Drought looms for the North West as EA steps up national action
The Environment Agency has said it is preparing for drought in the North West. Last week, United Utilities announced it would impose a hosepipe ban from 5 August, affecting 7m people. The company has applied for two drought permits and one drought order, and is preparing a further three drought permits to be submitted before the end of July.
The drought order is to increase abstraction from Ennerdale Water. United Utilities needs permission from DEFRA because Ennerdale feeds the River Ehen, a Special Area of Conservation. It is requesting to increase, for a period of three months, its present drawdown limit from 1.7 metres to 2.5 metres below the crest of the dam to help safeguard public water supplies within the West Cumbria Resource Zone.
United Utilities has also applied to the Environment Agency for two drought permits, each for six months. The first requests permission to abstract water from Lake Windermere when the flow of the River Leven is lower than permitted under its current abstraction licence. The second would allow continued abstraction from Ullswater when the flow in the River Eamont is lower than permitted under its current abstraction licence.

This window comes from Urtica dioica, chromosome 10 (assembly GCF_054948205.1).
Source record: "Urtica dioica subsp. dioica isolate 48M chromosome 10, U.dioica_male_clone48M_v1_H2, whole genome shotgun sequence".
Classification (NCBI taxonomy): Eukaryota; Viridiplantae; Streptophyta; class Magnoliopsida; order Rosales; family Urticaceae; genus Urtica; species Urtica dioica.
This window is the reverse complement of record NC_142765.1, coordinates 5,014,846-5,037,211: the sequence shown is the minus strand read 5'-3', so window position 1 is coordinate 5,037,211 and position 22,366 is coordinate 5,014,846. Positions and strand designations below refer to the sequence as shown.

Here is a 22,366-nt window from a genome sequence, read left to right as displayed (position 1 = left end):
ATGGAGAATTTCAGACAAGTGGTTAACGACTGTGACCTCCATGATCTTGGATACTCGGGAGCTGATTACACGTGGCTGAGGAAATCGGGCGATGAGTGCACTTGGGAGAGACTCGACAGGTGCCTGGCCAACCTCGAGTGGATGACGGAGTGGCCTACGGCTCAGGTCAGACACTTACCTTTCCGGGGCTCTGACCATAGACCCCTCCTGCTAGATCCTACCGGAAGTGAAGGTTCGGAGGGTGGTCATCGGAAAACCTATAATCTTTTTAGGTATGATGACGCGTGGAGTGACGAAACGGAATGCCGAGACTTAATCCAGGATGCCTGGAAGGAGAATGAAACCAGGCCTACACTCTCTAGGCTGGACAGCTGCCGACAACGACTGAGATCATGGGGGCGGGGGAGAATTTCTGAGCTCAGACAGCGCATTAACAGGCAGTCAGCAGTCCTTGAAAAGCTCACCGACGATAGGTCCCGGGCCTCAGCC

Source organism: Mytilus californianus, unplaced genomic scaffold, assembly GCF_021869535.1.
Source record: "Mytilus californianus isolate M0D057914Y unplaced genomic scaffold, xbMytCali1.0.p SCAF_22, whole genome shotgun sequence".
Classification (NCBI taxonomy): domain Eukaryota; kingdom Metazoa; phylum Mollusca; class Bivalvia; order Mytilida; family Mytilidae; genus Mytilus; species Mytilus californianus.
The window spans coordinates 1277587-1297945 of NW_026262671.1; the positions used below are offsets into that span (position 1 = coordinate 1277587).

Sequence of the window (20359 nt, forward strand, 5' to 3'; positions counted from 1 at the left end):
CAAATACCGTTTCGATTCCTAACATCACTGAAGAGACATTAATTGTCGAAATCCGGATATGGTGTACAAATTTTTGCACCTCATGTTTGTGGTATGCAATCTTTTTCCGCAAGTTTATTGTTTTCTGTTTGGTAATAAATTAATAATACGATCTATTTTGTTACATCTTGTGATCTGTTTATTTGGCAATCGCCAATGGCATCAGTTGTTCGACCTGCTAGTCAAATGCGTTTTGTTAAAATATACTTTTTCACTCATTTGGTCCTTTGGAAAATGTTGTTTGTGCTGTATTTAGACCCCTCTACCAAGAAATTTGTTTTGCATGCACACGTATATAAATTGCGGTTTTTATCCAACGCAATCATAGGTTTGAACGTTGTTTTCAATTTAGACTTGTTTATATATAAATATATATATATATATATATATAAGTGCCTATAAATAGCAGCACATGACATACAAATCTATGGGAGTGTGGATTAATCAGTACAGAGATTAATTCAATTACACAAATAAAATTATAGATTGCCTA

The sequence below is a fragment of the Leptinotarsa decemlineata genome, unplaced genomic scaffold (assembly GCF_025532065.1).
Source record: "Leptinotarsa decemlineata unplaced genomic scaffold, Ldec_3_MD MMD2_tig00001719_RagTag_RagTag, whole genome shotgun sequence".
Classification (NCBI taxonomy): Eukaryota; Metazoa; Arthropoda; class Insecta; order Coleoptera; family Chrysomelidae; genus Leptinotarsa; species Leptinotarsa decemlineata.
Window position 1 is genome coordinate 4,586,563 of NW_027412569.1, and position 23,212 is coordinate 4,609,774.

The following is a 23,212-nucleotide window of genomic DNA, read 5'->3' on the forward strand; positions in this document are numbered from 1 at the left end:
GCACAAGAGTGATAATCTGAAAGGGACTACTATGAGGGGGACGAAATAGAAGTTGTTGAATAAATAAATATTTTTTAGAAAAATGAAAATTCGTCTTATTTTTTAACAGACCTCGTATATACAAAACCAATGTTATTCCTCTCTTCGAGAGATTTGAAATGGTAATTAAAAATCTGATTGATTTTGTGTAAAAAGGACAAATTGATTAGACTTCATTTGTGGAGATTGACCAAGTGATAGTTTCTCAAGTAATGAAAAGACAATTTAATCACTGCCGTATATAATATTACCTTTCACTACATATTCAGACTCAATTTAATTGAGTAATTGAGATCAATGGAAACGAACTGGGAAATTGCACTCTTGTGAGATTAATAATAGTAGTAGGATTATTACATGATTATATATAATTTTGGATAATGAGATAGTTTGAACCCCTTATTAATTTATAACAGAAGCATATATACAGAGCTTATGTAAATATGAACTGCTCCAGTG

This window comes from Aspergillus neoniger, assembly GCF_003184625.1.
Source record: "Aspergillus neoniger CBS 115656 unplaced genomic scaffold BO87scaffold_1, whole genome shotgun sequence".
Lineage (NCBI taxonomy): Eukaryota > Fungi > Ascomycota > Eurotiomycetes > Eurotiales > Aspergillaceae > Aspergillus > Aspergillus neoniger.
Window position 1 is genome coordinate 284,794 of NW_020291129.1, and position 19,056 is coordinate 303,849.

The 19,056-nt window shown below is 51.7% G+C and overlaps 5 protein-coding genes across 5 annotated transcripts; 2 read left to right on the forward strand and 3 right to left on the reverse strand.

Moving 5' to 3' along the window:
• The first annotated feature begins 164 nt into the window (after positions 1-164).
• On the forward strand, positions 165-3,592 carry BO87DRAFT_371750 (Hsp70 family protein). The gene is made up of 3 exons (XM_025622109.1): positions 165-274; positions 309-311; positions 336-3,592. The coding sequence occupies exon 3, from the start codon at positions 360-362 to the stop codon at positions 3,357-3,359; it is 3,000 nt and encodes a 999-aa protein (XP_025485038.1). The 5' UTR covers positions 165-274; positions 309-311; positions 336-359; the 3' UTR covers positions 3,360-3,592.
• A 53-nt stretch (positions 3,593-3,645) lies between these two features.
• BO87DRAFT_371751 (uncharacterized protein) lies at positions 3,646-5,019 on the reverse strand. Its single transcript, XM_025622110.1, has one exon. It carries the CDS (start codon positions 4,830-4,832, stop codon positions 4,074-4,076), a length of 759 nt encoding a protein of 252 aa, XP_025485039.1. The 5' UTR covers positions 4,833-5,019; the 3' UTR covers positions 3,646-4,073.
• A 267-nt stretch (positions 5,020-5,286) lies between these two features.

The firm has faced considerable backlash since announcing the hosepipe ban from some sections of the media, with the restriction linked to leakage, infrastructure underinvestment, profits and executive pay.
Meanwhile, the National Drought Group (NDG), chaired by Environment Agency chief executive Sir James Bevan, met yesterday to discuss the wider operational approach to managing water supplies and to review preparation for the pressures ahead as the prolonged heat and dry weather continues. Water companies told the NDG, made up of 30 organisations including industry, regulators and environmental groups, how they are implementing activity set out in their drought plans.
The Agency said the weather is “taking its toll on the environment, with wildlife suffering as river levels drop. EA teams have responded to 44 significant environmental incidents since the end of June including moorland fires, algal blooms, dry boreholes, low river flows and fish rescues.”